Because they need to be connected to an external device, spy cameras are generally more suited to permanent installations, whereas spy gadgets are perfect when you need something portable, or that can be installed and removed quickly.

 What do they record to?

Most of our battery powered video recorders and spy gadgets will record to standard SD or MicroSD memory cards, just like a digital camera. Some models can work with higher capacity cards than others, so always check the tech specs before buying, just to be sure!

 How long do the batteries last?

This will vary quite a bit depending on the specific model of camera you are using, so always check the tech spec in the listing. Most battery powered recorders will work for between 2-8 hours of constant recording. If the device uses a triggering mode such as vibration detection, then this can be extended significantly, with some of our battery powered spy cameras able to stay on standby for weeks at a time.

 How much footage can my memory card hold?

Again, this can vary significantly between devices, but a good rule of thumb is that most cameras can record an hour of footage per 2GB when in 720p mode, so a 64GB card could hold 32 hours of video. 1080p clips will take up roughly twice the size, so you could expect to hold around 16 hours on a 64GB card.

Most devices will also have a continuous recording mode that will begin writing over the oldest footage once the card is full. If possible, using motion detection is a great way to make the most of your card, as it will only start recording when there is a subject in front of your lens.

 Where can I hide them?

For the battery powered recorders, basically anywhere you can fit them! Pinhole cameras only need a tiny gap for the lens to see through, so you can conceal the rest of the camera out of sight. Popular solutions our customers have used include between books on a shelf, inside desk drawers or on the parcel shelf of a car. You could even cut a tiny hole in the side of a tissue box and conceal the camera inside.

 Are they legal to use?

It can of course be a tricky balance when trying to record someone covertly, but privacy should always be a major consideration when setting up a surveillance system. If the cameras are used in a business, then you always need to make sure you’re compliant with the Data Protection Act. Practically speaking, this means always notifying people on the property that CCTV is in use, and not pointing cameras towards areas where they would have a reasonable expectation of privacy. This does not mean that employees or customers need to be notified of the specific location of each camera. So as an example, if you suspected employees were stealing then you could still hide a camera in the stockroom. It’s important to remember that it is against the law to record audio with a CCTV system in a business.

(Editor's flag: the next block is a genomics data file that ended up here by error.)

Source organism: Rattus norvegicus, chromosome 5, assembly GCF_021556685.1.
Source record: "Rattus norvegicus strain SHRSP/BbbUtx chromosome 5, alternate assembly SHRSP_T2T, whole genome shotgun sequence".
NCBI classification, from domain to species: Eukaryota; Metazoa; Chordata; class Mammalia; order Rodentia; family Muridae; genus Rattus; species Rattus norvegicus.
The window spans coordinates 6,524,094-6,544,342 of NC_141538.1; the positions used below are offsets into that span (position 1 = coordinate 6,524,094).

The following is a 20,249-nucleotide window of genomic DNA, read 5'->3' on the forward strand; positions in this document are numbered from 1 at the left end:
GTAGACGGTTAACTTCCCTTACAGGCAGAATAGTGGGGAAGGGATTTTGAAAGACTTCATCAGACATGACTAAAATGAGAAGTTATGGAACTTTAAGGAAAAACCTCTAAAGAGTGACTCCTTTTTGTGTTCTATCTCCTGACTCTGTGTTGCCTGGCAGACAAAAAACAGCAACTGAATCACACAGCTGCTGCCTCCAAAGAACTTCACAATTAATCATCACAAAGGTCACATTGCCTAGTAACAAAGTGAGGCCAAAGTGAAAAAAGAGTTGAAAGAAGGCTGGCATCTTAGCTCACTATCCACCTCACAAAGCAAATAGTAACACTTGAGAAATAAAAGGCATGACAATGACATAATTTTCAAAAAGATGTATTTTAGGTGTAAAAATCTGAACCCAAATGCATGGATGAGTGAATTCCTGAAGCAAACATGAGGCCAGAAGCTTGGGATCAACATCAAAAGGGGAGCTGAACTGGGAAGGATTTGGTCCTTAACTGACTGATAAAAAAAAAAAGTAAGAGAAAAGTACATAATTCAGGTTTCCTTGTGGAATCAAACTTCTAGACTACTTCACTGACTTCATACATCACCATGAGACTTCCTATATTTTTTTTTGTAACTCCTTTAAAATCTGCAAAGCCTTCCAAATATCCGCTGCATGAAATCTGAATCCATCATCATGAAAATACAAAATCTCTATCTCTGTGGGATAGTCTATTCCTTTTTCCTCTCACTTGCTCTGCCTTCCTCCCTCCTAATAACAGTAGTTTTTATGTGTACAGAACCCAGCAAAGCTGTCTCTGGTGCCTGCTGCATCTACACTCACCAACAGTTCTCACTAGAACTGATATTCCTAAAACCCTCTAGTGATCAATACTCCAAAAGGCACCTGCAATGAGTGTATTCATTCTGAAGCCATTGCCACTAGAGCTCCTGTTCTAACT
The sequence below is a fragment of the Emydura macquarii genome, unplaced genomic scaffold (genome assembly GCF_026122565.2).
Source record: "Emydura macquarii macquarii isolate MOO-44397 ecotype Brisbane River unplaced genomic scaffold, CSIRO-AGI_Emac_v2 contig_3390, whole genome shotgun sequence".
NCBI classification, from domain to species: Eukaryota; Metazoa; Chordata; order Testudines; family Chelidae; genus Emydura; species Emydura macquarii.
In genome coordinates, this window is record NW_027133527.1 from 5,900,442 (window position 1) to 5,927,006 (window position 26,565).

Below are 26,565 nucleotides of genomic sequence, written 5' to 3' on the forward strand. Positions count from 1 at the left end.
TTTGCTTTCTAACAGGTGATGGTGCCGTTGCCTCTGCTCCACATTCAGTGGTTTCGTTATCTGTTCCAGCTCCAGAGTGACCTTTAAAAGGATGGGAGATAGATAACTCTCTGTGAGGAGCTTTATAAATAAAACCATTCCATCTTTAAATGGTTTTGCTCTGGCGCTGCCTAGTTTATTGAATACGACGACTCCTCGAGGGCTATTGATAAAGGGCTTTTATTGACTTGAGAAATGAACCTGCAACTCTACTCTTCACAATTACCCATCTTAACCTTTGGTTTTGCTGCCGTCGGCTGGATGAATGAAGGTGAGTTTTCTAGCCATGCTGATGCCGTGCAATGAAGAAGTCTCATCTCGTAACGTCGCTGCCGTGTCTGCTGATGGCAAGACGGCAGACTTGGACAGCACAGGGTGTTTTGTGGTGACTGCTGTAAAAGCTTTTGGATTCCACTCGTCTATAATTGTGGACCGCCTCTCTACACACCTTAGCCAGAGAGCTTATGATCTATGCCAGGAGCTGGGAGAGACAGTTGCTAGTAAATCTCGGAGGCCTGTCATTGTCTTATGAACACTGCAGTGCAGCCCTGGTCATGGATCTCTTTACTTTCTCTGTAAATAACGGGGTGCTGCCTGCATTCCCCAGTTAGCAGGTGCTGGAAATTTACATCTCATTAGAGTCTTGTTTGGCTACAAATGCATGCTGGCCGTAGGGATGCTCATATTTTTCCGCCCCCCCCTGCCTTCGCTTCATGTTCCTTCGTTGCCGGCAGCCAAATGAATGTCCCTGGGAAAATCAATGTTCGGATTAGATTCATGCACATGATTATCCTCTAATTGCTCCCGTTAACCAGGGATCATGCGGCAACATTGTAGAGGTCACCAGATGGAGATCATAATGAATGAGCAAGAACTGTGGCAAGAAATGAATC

If the camera is just being used in your own home, then the Data Protection Act will not apply. However, we always recommend contacting local law enforcement before setting up a covert surveillance system in order to get the most accurate advice for your specific installation. After all, there is nothing worse than catching someone red handed on video only to find out that the evidence is not admissible!

 Do they record sound?

Most of our battery powered spy gadgets will have a microphone to record sound from nearby subjects. Remember though, there are far more restrictions on covert surveillance if sound is being recorded. Always check beforehand to make sure your system is compliant with local regulations.

 Do they need to be plugged in?

This will vary between devices, however our battery powered recorders all feature built-in recording, so are standalone devices. The only time you will need to connect them to anything is when the battery is charging, or when you have them connected to a computer to transfer files. Some spy gadgets will still need to be connected to a power supply in order to work. All of these will of course include the power supply in the box.

 Do they show any visible signs that they are recording?

Most of the devices will have a small LED light that will flash to indicate when the device is set to motion detection mode. They will not however flash or beep when the camera is recording, so you won’t have to worry about your subjects spotting the light. One exception is our “SPYZ” range. There is an option in the software that will let you choose whether or not you want the LED on the side to flash when it is recording. You can read more about setting up these cameras on our help blog.

Wireless CCTV:

 What is wireless CCTV and how does it work?

Wireless is the ability to transmit information across a distance without the need to run wires between the two points. Wireless CCTV uses cameras with built-in wireless transmitters- or cameras connected to separate transmitters- to send video to a receiver that can be located in a separate building. The receiver can then be plugged directly into a CCTV recorder or TV. This means you do not have to physically run AV cables from the camera’s location to the DVR.

 If they are “wireless”, does that mean they don’t need to be plugged in?